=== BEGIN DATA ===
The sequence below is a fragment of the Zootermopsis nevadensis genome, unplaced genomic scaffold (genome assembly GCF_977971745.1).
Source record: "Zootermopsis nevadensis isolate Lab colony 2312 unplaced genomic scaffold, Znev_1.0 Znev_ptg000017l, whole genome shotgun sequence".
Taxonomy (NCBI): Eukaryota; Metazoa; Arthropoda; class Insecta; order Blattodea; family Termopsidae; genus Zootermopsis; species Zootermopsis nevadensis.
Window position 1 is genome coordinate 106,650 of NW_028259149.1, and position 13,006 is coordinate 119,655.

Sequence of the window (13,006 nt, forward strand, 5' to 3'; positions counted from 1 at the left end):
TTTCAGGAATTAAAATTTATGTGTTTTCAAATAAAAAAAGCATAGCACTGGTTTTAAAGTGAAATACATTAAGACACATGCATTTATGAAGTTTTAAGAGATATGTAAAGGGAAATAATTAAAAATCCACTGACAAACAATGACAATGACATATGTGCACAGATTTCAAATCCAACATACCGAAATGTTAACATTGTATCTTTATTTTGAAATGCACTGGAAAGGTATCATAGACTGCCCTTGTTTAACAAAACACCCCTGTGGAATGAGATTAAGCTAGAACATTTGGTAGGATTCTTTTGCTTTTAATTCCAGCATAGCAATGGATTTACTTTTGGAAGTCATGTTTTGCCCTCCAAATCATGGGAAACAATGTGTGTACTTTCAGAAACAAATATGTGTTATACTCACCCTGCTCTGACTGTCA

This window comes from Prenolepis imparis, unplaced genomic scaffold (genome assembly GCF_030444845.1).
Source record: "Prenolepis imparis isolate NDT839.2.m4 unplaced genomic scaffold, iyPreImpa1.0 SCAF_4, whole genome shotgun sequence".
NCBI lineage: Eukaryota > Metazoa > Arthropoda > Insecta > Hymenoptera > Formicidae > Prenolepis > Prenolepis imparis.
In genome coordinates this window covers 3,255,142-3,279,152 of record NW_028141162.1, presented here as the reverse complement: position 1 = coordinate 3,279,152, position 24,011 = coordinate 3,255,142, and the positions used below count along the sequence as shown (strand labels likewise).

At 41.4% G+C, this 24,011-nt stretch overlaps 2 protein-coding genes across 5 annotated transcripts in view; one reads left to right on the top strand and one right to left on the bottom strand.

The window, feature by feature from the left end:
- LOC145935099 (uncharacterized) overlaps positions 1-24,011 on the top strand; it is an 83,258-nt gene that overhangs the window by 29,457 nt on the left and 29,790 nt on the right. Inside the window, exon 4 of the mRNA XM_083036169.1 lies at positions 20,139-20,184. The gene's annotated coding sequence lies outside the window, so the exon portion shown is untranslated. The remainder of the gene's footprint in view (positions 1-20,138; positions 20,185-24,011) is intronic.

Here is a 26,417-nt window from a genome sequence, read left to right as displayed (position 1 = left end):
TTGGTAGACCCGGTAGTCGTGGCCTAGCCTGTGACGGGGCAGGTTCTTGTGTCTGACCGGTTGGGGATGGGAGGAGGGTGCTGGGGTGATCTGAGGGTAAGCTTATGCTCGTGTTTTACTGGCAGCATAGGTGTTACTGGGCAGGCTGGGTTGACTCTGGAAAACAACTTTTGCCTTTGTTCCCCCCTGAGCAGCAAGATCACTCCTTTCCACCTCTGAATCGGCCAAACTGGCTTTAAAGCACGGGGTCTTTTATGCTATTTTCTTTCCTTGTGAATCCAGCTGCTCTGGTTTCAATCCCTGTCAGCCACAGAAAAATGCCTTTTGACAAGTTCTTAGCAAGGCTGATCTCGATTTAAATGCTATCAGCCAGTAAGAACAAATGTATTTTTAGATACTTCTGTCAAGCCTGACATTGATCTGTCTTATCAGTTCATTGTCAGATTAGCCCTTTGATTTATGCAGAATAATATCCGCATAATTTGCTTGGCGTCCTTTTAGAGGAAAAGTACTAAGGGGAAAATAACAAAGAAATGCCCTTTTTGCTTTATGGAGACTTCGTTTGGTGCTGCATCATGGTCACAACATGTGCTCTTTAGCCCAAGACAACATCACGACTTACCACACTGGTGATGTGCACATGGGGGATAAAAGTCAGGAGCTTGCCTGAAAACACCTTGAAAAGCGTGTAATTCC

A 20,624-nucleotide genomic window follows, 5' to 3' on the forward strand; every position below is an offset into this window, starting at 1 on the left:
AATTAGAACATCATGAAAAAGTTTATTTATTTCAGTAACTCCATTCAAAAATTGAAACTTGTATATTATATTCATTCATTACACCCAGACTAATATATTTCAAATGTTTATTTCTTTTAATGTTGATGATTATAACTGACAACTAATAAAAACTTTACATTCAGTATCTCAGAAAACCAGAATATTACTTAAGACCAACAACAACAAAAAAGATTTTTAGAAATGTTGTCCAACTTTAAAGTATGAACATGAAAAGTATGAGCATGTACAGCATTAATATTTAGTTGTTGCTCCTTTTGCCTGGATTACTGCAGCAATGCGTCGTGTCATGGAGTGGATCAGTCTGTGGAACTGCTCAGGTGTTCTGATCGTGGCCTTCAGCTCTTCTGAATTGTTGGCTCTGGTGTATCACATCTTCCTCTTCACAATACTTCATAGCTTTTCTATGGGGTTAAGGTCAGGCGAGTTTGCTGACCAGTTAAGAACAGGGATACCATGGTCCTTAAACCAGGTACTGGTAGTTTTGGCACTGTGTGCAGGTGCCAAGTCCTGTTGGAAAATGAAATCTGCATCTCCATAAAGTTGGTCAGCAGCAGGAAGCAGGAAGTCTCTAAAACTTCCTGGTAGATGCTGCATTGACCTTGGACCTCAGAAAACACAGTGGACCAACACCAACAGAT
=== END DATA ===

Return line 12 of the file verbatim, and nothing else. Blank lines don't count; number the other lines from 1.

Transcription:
The window, feature by feature from the left end: